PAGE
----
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Company Policies and Procedures: Essential Guide

5 min read

Company policies and procedures help your workplace run more efficiently. They ensure consistency, fairness, and compliance with US labor laws. Policies also help your employees know what is acceptable, and what is not tolerated. Plus, they reflect your company’s values, making it a better environment for all employees. 

However, for your policies to be effective, they need to be comprehensive, inclusive, and well communicated. When you don’t implement them in the right way and take into account all aspects of the employee experience, you put your organization at risk. 

  1. What are Company Policies and Procedures?
  2. What is the Purpose of Company Policies and Procedures? 
  3. How to Create Company Policies and Procedures 
  4. Which Company Policies and Procedures to Include
  5. An Employee Handbook Template for Small Businesses 
  6. Centralize Company Policies and Procedures
  7. Create an Employee Portal with Factorial ✅

In this post, we will discuss what policies are and why they are so important. We will also share suggestions on which ones you should include in your employee handbook. Finally, we will take a look at some of the tools you can use to ensure you effectively implement and communicate your policies at every level of your company.

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What are Company Policies and Procedures?

Company policies and procedures are a set of internal guidelines that establish the rules and expectations of your company. They help you communicate to employees what they can and can’t do, and how they should do it.

Let’s start with the basics:

Policies: a framework of rules and regulations in your company. They establish guidelines for how potential issues are managed and they align an organization’s vision and values with its day-to-day operations. Examples of company policies include employee conduct policies, dress code, attendance policies, equal opportunity policies, and other areas related to the terms and conditions of employment.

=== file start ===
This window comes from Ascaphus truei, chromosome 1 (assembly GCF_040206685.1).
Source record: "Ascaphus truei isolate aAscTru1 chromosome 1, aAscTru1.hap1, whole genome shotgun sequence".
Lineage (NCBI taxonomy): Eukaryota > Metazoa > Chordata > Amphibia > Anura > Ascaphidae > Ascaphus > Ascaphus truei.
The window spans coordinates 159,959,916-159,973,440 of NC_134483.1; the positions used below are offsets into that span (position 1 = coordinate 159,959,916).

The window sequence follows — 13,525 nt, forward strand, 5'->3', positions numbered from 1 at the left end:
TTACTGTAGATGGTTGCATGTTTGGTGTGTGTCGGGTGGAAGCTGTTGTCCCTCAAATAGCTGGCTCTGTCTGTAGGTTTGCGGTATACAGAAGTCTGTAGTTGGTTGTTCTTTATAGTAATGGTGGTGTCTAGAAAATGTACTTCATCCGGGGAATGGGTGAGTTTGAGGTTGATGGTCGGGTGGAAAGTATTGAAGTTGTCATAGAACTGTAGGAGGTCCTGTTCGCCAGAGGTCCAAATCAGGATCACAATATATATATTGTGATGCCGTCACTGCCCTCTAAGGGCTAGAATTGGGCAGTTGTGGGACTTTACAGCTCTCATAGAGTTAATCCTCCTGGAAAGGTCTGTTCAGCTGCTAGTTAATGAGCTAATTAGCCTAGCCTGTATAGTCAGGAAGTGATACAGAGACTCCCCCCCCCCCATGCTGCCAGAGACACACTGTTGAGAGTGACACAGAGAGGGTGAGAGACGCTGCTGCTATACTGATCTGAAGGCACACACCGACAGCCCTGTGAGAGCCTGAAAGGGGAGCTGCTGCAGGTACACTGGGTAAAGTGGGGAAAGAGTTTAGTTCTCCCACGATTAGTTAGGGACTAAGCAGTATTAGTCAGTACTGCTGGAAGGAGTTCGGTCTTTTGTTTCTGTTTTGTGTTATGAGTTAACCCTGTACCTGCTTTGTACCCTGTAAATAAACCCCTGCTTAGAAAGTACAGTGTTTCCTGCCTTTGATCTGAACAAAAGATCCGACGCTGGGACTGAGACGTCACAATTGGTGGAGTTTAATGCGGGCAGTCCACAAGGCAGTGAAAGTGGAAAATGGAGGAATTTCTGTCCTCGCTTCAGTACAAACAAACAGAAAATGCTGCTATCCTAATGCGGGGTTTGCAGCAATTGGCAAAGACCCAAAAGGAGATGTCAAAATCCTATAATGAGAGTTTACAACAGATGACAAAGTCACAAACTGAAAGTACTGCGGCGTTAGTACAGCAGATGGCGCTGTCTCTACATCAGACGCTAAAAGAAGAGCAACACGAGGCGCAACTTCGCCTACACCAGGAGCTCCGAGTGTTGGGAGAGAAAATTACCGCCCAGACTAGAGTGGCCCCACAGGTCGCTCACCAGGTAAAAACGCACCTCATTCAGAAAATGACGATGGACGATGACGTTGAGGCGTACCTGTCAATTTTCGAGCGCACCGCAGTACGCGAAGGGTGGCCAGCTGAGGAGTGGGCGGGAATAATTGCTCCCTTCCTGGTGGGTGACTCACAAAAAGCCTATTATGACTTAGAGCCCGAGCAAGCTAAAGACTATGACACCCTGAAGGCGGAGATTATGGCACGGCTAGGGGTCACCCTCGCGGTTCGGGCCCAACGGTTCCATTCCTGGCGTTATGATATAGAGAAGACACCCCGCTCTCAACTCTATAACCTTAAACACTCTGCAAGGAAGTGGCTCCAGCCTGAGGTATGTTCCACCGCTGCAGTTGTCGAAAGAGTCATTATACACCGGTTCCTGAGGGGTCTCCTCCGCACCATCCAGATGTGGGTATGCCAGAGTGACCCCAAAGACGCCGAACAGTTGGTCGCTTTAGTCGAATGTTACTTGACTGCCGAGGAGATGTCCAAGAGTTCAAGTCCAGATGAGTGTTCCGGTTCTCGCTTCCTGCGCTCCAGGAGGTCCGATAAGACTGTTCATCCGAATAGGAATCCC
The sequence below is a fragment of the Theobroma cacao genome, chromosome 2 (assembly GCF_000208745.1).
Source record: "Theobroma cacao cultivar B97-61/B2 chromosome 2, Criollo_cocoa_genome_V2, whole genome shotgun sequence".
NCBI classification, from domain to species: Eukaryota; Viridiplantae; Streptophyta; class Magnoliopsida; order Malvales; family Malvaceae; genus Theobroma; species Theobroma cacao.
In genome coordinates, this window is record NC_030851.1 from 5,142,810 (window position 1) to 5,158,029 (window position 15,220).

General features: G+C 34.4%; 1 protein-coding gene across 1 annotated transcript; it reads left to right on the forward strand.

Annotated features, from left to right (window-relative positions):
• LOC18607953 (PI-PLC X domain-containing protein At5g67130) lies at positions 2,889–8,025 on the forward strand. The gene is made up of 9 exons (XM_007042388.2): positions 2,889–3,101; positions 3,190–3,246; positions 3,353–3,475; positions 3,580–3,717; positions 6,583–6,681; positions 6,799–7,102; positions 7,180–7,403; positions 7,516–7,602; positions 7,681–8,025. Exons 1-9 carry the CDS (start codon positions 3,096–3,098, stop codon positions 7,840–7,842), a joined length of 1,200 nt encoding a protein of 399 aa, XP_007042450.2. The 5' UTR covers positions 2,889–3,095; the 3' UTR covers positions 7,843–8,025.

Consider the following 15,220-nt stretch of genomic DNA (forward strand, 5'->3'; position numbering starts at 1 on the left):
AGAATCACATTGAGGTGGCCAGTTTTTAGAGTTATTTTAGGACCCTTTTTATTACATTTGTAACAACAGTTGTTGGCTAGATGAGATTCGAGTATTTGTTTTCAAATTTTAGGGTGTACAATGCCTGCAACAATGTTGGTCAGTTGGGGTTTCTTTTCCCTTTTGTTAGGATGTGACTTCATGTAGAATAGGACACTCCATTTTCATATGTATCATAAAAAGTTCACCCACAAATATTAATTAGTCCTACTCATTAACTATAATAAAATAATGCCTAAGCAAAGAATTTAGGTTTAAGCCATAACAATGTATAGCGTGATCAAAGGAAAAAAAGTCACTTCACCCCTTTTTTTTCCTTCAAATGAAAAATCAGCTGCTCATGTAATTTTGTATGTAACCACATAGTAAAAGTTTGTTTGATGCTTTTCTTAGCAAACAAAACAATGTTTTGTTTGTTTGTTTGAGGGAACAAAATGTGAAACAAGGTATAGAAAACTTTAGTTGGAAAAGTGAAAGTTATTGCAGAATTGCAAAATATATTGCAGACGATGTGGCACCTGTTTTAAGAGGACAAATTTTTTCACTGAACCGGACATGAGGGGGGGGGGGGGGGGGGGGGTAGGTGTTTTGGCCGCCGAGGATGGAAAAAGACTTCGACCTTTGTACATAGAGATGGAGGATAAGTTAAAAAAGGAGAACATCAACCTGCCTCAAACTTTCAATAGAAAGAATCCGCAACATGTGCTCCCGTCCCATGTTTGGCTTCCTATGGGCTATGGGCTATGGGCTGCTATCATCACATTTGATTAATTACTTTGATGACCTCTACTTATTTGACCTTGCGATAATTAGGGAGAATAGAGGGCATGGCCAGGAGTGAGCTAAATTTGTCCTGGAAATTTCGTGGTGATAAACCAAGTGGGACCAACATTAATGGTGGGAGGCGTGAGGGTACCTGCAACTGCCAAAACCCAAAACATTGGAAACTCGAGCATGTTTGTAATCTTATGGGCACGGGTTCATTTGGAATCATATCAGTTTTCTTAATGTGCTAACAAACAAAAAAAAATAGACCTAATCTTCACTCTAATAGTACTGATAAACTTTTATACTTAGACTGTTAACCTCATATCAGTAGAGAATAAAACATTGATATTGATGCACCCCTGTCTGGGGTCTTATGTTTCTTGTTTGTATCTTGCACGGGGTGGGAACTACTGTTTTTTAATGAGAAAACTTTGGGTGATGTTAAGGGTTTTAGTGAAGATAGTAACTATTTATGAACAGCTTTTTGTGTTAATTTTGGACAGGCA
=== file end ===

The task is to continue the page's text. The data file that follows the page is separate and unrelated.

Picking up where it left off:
Procedures: the processes by which employees should deal with potential breaches of company policies. For example, if they witness discrimination, how they should report it. 

Each policy you create should:

  • set out the aim of the policy
  • explain why the policy was developed
  • list who the policy applies to
  • set out what is acceptable or unacceptable behavior
  • set out the consequences of not complying with the policy

What is the Purpose of Company Policies and Procedures? 

Think of your company policies and procedures as the rules of conduct of the organization which outline the responsibilities of both employees and employers. They aim to both protect the legal rights of employees and the business interests of employers. They also communicate the values and vision of your organization, ensuring your employees understand exactly what is expected of them in certain situations.

This usually includes:

  • General company rules on the most appropriate way to behave (dress codes, social media policies, smartphone use, etc.)
  • Guidance for handling common scenarios (codes of conduct, attendance and leave, remote work, travel and expenses, etc.)
  • Legal issues (harassment and discrimination, etc.)
  • Provisions for compliance with state and federal laws (Family and Medical Leave Act, Disabilities Act, the Equal Employment Opportunity Commission, etc.)
  • Internal work standards and regulations (health and safety rules, breaks, smoking rules, etc.)
  • Guidelines for the fair treatment of employees (benefits and compensation policy, paid time off, bereavement, etc.)

How to Create Company Policies and Procedures 

  • Establish your goals for each policy and explain these goals to your employees. Design an HR strategy to clarify your direction with each policy and create an annual HR plan to guide your HR department in line with your mission and values. 
  • Write and review your policies. Make sure your policies cover the basics and address any questions that employees might have. Get your legal department to make sure everything is in line. Establish a pilot group of employees to review your policies and give feedback. Make adjustments where necessary.
  • Get management support. This is a crucial step as if your managers aren’t on board then it will be much harder to implement and communicate your policies to employees. 
  • Implement your policies and distribute them to employees. Depending on the size of your company and your HR to employee ratio, you can do this individually, in small groups, or at a company-wide meeting. Give digital or paper copies of all policies to all employees and get them to sign a document confirming they have received and understood them.
  • Include policies in your employee handbook and make sure all new starters are given a copy during their onboarding phase. If you have a company intranet, include copies there also so that all employees have access at all times.
  • Review and update your policies on a regular basis to make sure they are in line with any changes to federal, state, and company regulations. You should also update them whenever there are any organizational shifts, as part of your change management plan.